Face masks – the new rules and how to make one

New rules from central government, in line with advice from the World Health Organisation, have made the use of face masks, or face coverings, mandatory on public transport in England as of Monday 15th June.

Anyone without a covering will be asked to wear one by police or transport staff and those who refuse to wear one may be fined £100. Not only should we be wearing them on public transport however – it is strongly advised we use them whilst shopping or in any other setting where you may be in close contact with other member of the public or different households.

The idea of covering the mouth and nose is to reduce onward transmission of the potentially deadly coronavirus. The virus is spread via droplets from the lungs of an infected person, produced not only by breathing but by coughing and sneezing. The Covid-19 outbreak has been extremely difficult to contain because people can produce the virus a few days before they feel unwell, which means it can be transmitted unwittingly. People can also be carriers of the virus without showing any symptoms at all, and they can therefore unknowingly transmit the virus on to those more vulnerable.

Social distancing is highly effective, as droplets from coughing or sneezing remain mostly within 2 metres of a person. By using a covering over the face, this reduces the spread of droplets and therefore protects other people around you.

Face coverings of non-medical grade have not been shown to protect the person wearing them – however, if everyone covers their faces when near people from other households, everyone benefits from protection. Along with hand washing and social distancing, we can defeat this virus and resume normal life while staying safe.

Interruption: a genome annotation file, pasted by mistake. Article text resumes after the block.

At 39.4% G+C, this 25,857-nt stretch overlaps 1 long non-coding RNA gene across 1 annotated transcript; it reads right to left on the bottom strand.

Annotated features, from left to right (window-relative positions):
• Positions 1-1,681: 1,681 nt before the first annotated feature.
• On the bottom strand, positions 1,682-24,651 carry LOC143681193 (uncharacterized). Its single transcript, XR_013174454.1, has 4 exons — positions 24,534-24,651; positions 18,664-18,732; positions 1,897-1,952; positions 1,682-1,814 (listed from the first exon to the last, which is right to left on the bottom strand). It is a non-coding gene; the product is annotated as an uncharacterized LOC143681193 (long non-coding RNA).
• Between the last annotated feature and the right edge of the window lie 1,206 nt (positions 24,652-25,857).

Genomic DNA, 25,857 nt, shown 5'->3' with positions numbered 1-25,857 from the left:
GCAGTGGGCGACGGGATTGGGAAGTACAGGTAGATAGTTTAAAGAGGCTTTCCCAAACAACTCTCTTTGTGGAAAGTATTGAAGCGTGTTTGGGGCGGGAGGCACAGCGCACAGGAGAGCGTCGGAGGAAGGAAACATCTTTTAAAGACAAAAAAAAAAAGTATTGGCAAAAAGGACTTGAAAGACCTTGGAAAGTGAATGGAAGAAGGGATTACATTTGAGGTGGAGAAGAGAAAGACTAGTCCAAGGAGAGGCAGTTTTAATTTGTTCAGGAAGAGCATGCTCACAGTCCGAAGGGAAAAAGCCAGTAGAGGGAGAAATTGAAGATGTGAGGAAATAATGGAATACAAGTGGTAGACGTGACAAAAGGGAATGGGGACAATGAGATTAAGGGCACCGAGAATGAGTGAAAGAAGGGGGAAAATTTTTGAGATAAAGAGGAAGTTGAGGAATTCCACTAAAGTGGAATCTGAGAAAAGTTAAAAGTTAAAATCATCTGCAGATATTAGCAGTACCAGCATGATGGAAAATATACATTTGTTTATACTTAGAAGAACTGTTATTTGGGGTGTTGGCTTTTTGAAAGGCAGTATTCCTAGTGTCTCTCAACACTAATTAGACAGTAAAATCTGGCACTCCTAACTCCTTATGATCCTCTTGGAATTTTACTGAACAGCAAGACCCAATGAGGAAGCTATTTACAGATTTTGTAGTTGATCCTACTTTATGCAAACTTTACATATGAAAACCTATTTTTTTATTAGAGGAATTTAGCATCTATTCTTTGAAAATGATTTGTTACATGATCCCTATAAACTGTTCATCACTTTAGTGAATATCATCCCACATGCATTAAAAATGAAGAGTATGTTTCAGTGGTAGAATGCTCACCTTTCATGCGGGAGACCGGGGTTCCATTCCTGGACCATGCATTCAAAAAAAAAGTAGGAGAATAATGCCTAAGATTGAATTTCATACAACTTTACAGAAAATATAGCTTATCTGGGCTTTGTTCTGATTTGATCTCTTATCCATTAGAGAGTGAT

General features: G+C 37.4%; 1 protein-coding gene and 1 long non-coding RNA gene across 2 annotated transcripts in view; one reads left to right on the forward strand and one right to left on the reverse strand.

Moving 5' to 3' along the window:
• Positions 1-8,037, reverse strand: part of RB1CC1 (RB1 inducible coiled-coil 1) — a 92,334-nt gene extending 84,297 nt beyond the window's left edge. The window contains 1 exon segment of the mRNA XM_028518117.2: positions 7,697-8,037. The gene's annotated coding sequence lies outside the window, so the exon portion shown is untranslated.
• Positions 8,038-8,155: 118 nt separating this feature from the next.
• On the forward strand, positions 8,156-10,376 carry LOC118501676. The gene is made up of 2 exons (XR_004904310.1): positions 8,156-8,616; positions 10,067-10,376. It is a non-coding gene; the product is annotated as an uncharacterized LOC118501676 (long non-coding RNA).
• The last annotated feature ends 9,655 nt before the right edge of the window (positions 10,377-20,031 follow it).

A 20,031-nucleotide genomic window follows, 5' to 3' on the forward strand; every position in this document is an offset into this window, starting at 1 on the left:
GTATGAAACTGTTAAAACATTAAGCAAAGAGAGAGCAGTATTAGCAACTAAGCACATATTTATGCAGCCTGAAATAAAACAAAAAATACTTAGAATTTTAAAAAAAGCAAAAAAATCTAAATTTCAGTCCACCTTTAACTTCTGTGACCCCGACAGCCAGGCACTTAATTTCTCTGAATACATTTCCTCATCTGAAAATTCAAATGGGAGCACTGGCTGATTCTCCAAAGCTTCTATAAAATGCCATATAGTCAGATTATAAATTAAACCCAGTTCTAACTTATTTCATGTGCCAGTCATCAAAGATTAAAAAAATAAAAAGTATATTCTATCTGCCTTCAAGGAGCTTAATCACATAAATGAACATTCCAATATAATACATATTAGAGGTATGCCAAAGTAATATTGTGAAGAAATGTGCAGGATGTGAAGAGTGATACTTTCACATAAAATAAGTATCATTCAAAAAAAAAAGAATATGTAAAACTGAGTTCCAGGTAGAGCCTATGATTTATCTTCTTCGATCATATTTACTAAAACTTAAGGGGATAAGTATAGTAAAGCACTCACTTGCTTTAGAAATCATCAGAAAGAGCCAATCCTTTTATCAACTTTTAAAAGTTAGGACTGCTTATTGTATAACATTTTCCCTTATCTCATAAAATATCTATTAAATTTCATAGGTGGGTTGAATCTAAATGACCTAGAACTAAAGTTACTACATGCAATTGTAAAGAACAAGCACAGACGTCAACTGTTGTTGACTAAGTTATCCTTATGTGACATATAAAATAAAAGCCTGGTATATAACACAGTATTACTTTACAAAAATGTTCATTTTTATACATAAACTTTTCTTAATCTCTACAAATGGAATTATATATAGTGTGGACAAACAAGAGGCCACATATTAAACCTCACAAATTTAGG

The government has urged the general public not to use medical masks which should be kept for clinical settings. If you don’t currently have your own face masks, they are fairly easy to make using most fabrics, preferably cotton, for example an old t-shirt, and a sewing needle & thread.  One of the most useful patterns can be found online on the government website: www.gov.uk/government/publications/how-to-wear-and-make-a-cloth-face-covering/how-to-wear-and-make-a-cloth-face-covering.

Another easy pattern can be found here: https://stitchedup.coop/wp-content/uploads/2020/03/Stitched-Up-Face-Mask-Pattern.pdf

The most important thing to remember is how to use your face mask – they are completely useless in the fight against Covid-19 if they do not cover both your nose and mouth so do make sure you fit them correctly.

You must wash your hands thoroughly before putting them on and ensure there are no gaps between the bridge of your nose and where it fits under your chin.

Face coverings should not be used by children under the age of 3 or those who may find it difficult to manage them correctly – for example, primary age children unassisted, or those with respiratory conditions.

Ross Community Development Trust
Dr Simon Lennane, PCN Clinical Director 
 

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